Twenty years ago, trust wasn’t on the CEO radar. When global CEOs were surveyed about this in 2002, right after the bursting of the dotcom bubble and a series of accounting frauds, only 12% thought public trust in the companies had greatly declined.
Today, it’s a radically different story. Almost two-thirds of Australia’s CEOs are concerned about the lack of trust in business, up from 57% last year.
And it’s not just a perception in the minds of CEOs. The most recent Edelman Trust Barometer reveals that trust in all four key institutions — business, government, NGOs and media — has declined, a phenomenon not reported since Edelman began tracking trust in 2012.
While the causes are many and varied, business leaders agree that technology has exacerbated the challenge, citing breaches of data privacy, cyber security, social media and IT outages as key contributing factors.
Over the past few decades, globalisation and technology have been pursued in the pursuit of economic gain. In the process, human connectivity has been lost.
But considering that technology isn’t going away, what can CEOs do to address the low trust we see today?
The first step is to recognise that people are taking more notice of what businesses are doing and that falling trust is now a serious business risk.
For example, millennials look for work that they perceive to be meaningful and investors are taking a greater interest in the finer details of company operations. Distrusted companies must work harder to keep and grow their customer base, to secure capital, to attract the best talent and to maintain their social licence to operate.
Trust is now a threat to the bottom line.
CEOs, therefore, need to understand better the causes of low trust and start putting in place strategies to rebuild it. Yes, it’s a complicated issue, but it can no longer be ignored.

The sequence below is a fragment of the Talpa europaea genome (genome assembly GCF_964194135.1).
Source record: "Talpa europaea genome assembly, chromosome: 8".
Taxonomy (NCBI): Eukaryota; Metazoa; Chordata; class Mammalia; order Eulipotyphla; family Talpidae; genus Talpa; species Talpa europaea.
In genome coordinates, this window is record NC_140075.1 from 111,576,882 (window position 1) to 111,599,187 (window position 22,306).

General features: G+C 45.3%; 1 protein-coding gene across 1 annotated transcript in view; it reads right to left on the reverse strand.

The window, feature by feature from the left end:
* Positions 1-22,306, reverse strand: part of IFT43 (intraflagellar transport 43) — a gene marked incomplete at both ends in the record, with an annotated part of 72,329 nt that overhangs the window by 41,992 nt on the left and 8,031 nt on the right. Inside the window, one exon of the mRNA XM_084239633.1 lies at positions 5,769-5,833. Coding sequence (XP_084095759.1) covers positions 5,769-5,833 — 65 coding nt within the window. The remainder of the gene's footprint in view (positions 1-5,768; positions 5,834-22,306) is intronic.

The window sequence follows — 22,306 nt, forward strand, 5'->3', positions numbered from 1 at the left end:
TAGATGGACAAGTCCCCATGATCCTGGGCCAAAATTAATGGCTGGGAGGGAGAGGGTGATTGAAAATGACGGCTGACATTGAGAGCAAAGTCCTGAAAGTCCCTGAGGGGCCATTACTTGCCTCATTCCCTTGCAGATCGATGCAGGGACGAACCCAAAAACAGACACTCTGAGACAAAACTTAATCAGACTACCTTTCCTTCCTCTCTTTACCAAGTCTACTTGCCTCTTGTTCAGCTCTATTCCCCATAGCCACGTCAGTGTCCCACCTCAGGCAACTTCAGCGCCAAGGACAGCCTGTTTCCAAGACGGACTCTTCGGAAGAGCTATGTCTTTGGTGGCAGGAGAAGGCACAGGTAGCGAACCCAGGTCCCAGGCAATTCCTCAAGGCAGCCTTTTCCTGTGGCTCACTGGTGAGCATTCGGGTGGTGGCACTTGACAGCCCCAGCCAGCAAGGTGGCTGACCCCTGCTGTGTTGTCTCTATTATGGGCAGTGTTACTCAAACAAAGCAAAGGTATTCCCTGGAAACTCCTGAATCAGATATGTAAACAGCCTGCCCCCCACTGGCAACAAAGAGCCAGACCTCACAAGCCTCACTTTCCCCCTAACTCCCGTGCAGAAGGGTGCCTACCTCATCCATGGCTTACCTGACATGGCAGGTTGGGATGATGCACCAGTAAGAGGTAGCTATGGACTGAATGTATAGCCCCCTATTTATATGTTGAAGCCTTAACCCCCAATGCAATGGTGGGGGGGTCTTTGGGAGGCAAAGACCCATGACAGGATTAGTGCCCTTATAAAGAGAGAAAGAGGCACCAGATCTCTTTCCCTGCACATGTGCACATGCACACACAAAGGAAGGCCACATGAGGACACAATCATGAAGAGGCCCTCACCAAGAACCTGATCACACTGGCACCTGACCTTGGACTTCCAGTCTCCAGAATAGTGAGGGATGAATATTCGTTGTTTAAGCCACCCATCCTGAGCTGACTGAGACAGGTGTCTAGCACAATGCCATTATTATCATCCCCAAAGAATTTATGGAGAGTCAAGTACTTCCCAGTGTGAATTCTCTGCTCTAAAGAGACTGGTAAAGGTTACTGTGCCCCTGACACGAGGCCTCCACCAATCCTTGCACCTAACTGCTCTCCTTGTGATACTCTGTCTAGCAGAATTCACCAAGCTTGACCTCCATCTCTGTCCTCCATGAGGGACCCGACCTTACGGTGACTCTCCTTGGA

Trust is, at its core, a leadership issue. There are few aspects of business where setting the ‘tone at the top’ matters more.
Increasingly, we see a movement away from exclusive reliance on rationality in business. In a period of unprecedented change and upheaval, top leaders are placing value on other human skills, including what might be called ‘courageous vulnerability’.
These leaders are less interested in positional power and are more likely to work collaboratively. They’re able to dial up or down their personal attributes to drive their companies into the future, away from command and control and towards being agile and adaptable. They also know how to encourage and grow these skills in their management teams and bring the organisation along with them.
It’s this kind of brave, human leadership that’s essential to restoring trust in business.
Another important ingredient is having a clear purpose. In the context of an increasingly digital world, 68% of Australia’s CEOs (more than the global average of 58%) strongly agree that it’s more important than ever to have a strong corporate purpose that’s reflected in the company’s values, culture and behaviours. And over half agree that businesses should be run in a way that accounts for wider stakeholder expectations.
In short, trust is an opportunity as much as it’s a problem. CEOs that embrace the challenge to restore trust – not just with their customers, but also their employees and the wider public – may well find a point of sustainable competitive advantage.
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